It is increasingly apparent that health and healing are dynamic parts of human life that are exquisitely sensitive to the ways people live, interact, relate, and support one another. Join us for this experiential workshop designed to inquire into the social connections and qualities of human relationships that support health and healing. The emphasis will be on care in inpatient health care environments, but will have implications for care in family and community settings as well. The workshop will use reflective conversations, simulations, and systemic debriefings to create an interactive learning laboratory starting with participants' experiences of health and healing. The workshop will use principles of human systems, systemic constellations, and social construction to explore relational configurations that support health and healing, and open new possibilities for collaborative practice in health care environments.
Pre-Conference Symposiums - Thurs. 9:00 AM – 12:00 PM - select ONE.
#9 - Healthcare Innovation in a Relational Key: Forming and Being Formed by Relational Leadership Practices in Healthcare,with Cathy Lalley and Kevin ClouthierIn healthcare we have become increasingly organized by the fast pace of our society and the power of our technological tools, yet it remains that we seek out a relational connection with other people in moments of physical and emotional vulnerability. A contemporary challenge confronting healthcare is how to facilitate much needed innovation while ensuring that relationship-centered care remains at the heart of our organizations and society. The facilitation of such innovation is accomplished through relational practices that recognize that both individual and organizational identity are forming as well as being formed by interaction with others. The paradoxical presence of both stability and transformation creates a dynamic potential for innovation to emerge from our day to day interactions.Complex responsive processes (CRP) is a leadership method and a way of making sense of experience that can be useful for those who want to enhance capacity for relational practices in healthcare. Participants who join this workshop can expect to explore identity as forming and being formed by all interactions. Relations of power, norms and values influence our interactions thus influence identity (collective and individual). The purpose of this workshop is to discuss and experience relational practices where group and individual identity are forming and are formed by the present moment to facilitate innovation in healthcare. It is hoped that participants will come away from the workshop with a sense of how they can integrate CRP and relational leadership practices to foster innovative change in their organizations.#12 - Developing and writing exceptional qualitative proposals for grant funding success, with Sandra Davidson and Bailey Sousa(An IIQM workshop)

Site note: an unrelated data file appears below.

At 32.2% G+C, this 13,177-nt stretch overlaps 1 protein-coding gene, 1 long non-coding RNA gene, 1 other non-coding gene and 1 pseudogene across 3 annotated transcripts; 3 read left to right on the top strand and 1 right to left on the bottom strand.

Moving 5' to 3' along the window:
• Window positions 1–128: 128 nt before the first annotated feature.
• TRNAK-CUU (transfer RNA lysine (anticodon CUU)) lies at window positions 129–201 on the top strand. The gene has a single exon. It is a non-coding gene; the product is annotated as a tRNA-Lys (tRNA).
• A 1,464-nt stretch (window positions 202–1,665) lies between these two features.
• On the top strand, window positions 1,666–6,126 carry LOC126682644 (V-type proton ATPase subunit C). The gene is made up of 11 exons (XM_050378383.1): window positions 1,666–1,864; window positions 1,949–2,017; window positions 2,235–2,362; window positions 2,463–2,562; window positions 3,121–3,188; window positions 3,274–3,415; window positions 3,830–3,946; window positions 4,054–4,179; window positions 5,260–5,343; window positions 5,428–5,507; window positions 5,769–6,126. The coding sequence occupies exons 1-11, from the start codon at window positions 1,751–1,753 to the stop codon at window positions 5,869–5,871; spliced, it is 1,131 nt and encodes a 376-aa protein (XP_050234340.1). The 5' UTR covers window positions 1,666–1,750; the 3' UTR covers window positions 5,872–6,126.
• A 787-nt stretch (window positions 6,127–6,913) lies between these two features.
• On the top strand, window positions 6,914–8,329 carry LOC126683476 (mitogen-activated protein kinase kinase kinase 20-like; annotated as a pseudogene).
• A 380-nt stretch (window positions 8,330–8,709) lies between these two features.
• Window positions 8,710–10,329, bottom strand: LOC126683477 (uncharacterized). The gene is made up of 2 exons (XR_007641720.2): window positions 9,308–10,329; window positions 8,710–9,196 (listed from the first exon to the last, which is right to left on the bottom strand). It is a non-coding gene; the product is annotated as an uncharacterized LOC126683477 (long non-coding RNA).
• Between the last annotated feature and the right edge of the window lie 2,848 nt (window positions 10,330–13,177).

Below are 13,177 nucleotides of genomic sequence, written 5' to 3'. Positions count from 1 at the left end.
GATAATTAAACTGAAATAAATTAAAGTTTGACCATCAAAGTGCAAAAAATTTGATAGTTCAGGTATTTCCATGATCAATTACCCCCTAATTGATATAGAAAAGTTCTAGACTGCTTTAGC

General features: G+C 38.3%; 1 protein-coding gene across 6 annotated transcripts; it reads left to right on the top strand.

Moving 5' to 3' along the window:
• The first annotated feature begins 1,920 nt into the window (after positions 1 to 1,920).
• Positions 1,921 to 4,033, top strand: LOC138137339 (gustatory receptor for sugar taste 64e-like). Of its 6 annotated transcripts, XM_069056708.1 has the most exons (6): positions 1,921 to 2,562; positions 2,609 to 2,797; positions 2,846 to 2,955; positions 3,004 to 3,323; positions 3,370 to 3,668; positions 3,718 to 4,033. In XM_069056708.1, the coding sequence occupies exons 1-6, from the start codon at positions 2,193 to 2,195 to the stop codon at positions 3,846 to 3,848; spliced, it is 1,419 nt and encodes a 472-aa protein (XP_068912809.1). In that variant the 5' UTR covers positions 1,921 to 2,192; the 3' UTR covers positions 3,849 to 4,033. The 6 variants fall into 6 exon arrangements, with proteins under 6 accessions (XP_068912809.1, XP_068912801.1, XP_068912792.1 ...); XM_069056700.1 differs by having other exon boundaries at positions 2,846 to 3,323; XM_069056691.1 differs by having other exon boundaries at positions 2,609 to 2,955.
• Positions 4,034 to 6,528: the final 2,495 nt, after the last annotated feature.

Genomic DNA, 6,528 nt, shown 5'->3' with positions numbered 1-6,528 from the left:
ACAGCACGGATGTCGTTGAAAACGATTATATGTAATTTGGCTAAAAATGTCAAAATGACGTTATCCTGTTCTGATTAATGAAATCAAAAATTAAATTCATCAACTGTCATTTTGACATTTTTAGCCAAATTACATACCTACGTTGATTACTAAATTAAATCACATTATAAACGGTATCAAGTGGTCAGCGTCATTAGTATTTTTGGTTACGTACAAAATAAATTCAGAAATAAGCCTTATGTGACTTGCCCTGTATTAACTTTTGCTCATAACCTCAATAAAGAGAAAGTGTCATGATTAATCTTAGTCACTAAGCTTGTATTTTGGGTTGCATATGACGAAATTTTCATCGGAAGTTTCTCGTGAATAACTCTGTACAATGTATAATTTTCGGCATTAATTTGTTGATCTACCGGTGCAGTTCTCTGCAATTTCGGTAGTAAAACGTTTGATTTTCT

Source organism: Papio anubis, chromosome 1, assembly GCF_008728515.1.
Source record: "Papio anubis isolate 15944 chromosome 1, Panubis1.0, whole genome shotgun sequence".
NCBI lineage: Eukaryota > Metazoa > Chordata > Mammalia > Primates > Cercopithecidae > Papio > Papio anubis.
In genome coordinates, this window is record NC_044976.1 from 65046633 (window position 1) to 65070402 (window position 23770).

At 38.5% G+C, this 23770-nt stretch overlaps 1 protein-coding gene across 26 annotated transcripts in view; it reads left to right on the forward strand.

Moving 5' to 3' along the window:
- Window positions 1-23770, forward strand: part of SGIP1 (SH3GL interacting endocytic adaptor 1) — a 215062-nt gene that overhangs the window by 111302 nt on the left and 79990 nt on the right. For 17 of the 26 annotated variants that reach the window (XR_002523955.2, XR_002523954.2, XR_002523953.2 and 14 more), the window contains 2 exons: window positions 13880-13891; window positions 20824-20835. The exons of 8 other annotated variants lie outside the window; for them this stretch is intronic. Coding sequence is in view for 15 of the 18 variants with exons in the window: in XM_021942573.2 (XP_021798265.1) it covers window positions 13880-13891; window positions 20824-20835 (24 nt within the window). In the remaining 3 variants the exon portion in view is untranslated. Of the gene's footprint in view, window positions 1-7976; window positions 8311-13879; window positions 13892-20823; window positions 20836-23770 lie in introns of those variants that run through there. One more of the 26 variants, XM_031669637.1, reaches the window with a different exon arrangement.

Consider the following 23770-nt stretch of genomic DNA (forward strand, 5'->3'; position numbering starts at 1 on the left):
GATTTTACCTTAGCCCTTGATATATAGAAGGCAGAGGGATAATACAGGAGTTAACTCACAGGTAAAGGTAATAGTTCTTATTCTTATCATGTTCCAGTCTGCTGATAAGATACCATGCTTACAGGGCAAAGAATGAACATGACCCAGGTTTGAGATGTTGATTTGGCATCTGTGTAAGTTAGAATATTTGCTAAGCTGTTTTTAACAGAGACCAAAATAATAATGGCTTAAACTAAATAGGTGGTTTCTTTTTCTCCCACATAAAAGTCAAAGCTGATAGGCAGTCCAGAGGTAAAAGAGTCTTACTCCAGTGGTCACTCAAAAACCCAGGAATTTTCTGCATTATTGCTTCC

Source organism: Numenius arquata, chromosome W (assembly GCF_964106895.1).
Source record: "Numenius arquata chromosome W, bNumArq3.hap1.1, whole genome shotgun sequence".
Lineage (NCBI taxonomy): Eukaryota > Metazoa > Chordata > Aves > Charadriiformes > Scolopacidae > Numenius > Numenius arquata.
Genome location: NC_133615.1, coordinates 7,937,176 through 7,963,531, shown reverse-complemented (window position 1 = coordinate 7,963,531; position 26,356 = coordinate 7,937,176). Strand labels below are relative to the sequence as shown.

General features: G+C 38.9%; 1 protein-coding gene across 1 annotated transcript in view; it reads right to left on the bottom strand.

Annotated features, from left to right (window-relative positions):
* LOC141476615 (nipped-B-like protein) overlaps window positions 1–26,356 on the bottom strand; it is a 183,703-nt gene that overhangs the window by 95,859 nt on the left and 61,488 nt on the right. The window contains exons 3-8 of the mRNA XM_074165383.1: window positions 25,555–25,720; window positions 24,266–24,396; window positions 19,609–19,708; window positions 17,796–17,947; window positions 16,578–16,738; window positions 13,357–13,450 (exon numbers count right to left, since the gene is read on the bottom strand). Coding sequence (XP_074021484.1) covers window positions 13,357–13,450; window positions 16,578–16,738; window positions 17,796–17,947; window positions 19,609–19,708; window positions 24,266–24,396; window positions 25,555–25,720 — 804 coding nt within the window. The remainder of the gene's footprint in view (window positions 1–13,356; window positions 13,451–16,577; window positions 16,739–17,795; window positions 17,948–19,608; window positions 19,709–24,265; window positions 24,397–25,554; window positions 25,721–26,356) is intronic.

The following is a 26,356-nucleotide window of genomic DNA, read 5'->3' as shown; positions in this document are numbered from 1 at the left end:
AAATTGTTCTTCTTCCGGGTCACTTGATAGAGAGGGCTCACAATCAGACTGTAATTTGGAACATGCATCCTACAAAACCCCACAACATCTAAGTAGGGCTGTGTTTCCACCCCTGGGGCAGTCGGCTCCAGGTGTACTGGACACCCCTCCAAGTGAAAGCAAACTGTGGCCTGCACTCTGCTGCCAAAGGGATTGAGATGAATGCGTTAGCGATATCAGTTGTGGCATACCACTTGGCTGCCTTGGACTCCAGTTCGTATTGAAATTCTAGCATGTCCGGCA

Writing a research proposal for funding is vital but challenging and time consuming. Led by an experienced international researcher, grants reviewer, and review committee chair, this workshop provides you with a practical and internationally renowned hands-on-guide to maximize the persuasiveness of your qualitative or mixed-methods proposal. Drawing on theory, research, and decades of experience, this workshops is relevant to all disciplines and researchers from graduate students onwards. Come to turn the competitive funding process to your advantage and understand how you can get proposal success.
Pre-Conference Symposiums - Thursday 1:00 PM 4:00 PM - select ONE.
#15 Beyond the Buzzword: Innovation and the Research Process, with Sandra Davidson(An IIQM workshop)